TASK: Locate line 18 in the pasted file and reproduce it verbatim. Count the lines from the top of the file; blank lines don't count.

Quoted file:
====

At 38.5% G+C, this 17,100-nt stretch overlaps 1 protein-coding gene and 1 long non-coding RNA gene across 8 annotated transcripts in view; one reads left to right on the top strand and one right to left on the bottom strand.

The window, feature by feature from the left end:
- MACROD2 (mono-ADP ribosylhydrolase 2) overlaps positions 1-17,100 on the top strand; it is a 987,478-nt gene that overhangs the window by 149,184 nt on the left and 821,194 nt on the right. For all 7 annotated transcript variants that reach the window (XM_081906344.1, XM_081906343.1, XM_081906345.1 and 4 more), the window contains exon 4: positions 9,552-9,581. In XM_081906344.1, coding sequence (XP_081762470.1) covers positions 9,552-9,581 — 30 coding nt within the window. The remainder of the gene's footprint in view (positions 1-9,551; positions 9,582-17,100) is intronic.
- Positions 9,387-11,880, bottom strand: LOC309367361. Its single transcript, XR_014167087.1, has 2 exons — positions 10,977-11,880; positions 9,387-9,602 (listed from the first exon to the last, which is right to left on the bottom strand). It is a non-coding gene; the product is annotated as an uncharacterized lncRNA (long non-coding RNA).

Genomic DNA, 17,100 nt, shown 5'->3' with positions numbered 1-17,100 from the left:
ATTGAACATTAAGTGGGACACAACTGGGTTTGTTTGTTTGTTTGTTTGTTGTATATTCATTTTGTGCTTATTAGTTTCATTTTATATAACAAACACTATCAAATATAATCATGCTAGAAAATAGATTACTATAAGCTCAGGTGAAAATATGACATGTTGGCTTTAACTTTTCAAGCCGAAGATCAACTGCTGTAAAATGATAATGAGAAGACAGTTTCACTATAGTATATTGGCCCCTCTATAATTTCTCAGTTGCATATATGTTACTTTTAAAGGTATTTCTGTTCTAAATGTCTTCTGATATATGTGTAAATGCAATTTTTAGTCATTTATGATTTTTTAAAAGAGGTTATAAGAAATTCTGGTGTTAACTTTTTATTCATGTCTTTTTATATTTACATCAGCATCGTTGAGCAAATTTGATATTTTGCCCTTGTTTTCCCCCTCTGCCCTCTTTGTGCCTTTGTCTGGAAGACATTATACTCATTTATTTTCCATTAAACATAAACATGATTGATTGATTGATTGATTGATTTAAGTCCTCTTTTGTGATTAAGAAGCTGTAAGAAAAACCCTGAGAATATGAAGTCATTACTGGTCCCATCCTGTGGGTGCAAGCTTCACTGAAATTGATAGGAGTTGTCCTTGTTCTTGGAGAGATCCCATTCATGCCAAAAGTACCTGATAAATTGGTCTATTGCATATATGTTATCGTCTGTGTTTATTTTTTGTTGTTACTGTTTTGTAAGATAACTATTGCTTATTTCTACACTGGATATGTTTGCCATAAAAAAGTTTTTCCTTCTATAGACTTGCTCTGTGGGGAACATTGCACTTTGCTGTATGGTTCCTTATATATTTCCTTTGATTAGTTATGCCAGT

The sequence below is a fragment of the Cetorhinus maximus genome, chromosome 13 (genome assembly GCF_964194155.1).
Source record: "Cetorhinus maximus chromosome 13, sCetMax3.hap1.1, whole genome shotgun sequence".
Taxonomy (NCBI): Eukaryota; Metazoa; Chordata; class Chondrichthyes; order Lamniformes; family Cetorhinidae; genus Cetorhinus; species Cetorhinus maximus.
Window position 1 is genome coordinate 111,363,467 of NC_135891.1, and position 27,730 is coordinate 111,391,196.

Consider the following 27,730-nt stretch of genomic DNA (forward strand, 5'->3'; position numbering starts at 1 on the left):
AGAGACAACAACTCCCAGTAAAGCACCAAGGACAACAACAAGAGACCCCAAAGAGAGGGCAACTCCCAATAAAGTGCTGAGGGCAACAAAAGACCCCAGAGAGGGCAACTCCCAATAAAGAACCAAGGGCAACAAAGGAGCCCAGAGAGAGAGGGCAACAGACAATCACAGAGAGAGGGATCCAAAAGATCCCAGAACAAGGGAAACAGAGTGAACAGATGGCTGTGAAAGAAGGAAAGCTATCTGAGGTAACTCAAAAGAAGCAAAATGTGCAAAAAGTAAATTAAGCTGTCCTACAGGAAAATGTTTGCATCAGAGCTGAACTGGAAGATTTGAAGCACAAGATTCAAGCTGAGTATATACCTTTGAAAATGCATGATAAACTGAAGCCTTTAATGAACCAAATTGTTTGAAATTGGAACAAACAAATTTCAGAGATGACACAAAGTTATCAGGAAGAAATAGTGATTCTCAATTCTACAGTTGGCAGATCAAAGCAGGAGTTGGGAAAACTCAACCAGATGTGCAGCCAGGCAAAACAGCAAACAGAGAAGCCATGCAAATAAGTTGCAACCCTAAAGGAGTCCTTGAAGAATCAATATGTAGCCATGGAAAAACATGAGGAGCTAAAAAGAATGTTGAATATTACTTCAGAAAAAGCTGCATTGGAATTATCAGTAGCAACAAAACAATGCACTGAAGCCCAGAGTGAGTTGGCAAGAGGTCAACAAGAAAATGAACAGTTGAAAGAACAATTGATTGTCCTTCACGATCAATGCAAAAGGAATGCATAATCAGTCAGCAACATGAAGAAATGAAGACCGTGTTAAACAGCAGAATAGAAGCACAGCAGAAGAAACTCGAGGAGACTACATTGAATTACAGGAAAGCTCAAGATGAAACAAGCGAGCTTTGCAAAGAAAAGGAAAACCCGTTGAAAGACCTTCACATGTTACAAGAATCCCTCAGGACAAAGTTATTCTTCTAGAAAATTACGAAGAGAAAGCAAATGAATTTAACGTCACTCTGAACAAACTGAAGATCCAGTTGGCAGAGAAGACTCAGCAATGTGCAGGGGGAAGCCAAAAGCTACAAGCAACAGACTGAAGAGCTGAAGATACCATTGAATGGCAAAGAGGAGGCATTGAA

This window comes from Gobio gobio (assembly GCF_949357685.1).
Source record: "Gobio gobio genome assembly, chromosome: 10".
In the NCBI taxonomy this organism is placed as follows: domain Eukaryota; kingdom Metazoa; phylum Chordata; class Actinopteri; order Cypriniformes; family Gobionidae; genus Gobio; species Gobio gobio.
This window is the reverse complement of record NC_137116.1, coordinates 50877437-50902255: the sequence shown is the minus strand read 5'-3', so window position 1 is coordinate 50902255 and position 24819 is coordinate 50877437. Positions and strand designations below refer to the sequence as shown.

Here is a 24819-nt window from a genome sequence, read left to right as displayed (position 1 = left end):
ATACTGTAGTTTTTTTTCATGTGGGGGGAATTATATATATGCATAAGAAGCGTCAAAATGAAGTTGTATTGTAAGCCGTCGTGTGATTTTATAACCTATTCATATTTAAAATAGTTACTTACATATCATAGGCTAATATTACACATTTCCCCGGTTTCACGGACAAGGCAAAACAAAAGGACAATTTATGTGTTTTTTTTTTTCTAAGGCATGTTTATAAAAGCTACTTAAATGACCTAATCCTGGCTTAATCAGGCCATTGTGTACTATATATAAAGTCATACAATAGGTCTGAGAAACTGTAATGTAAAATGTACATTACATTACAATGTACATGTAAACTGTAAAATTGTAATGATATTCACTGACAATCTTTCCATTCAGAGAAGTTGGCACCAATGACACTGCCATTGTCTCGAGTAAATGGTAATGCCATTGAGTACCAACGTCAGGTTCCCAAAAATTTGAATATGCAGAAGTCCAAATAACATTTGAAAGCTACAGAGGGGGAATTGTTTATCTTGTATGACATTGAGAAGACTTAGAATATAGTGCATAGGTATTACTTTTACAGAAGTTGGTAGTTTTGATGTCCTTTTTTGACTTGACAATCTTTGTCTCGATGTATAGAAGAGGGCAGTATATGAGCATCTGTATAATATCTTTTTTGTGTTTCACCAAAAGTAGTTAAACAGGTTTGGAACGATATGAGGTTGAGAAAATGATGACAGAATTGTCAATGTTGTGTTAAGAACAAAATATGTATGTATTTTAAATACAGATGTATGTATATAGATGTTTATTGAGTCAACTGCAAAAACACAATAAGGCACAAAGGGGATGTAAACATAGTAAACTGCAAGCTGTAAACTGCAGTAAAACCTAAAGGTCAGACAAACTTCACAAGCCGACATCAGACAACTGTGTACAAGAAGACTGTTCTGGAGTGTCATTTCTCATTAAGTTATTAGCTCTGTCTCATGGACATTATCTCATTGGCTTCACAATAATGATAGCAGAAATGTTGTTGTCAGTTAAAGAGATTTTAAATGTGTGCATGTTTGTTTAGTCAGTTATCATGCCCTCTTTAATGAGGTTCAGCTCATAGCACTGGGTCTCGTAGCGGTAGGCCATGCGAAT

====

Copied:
ATACTGTAGTTTTTTTTCATGTGGGGGGAATTATATATATGCATAAGAAGCGTCAAAATGAAGTTGTATTGTAAGCCGTCGTGTGATTTTATAACCTATTCATATTTAAAATAGTTACTTACATATCATAGGCTAATATTACACATTTCCCCGGTTTCACGGACAAGGCAAAACAAAAGGACAATTTATGTGTTTTTTTTTTTCTAAGGCATGTTTATAAAAGCTACTTAAATGACCTAATCCTGGCTTAATCAGGCCATTGTGTACTATATATAAAGTCATACAATAGGTCTGAGAAACTGTAATGTAAAATGTACATTACATTACAATGTACATGTAAACTGTAAAATTGTAATGATATTCACTGACAATCTTTCCATTCAGAGAAGTTGGCACCAATGACACTGCCATTGTCTCGAGTAAATGGTAATGCCATTGAGTACCAACGTCAGGTTCCCAAAAATTTGAATATGCAGAAGTCCAAATAACATTTGAAAGCTACAGAGGGGGAATTGTTTATCTTGTATGACATTGAGAAGACTTAGAATATAGTGCATAGGTATTACTTTTACAGAAGTTGGTAGTTTTGATGTCCTTTTTTGACTTGACAATCTTTGTCTCGATGTATAGAAGAGGGCAGTATATGAGCATCTGTATAATATCTTTTTTGTGTTTCACCAAAAGTAGTTAAACAGGTTTGGAACGATATGAGGTTGAGAAAATGATGACAGAATTGTCAATGTTGTGTTAAGAACAAAATATGTATGTATTTTAAATACAGATGTATGTATATAGATGTTTATTGAGTCAACTGCAAAAACACAATAAGGCACAAAGGGGATGTAAACATAGTAAACTGCAAGCTGTAAACTGCAGTAAAACCTAAAGGTCAGACAAACTTCACAAGCCGACATCAGACAACTGTGTACAAGAAGACTGTTCTGGAGTGTCATTTCTCATTAAGTTATTAGCTCTGTCTCATGGACATTATCTCATTGGCTTCACAATAATGATAGCAGAAATGTTGTTGTCAGTTAAAGAGATTTTAAATGTGTGCATGTTTGTTTAGTCAGTTATCATGCCCTCTTTAATGAGGTTCAGCTCATAGCACTGGGTCTCGTAGCGGTAGGCCATGCGAAT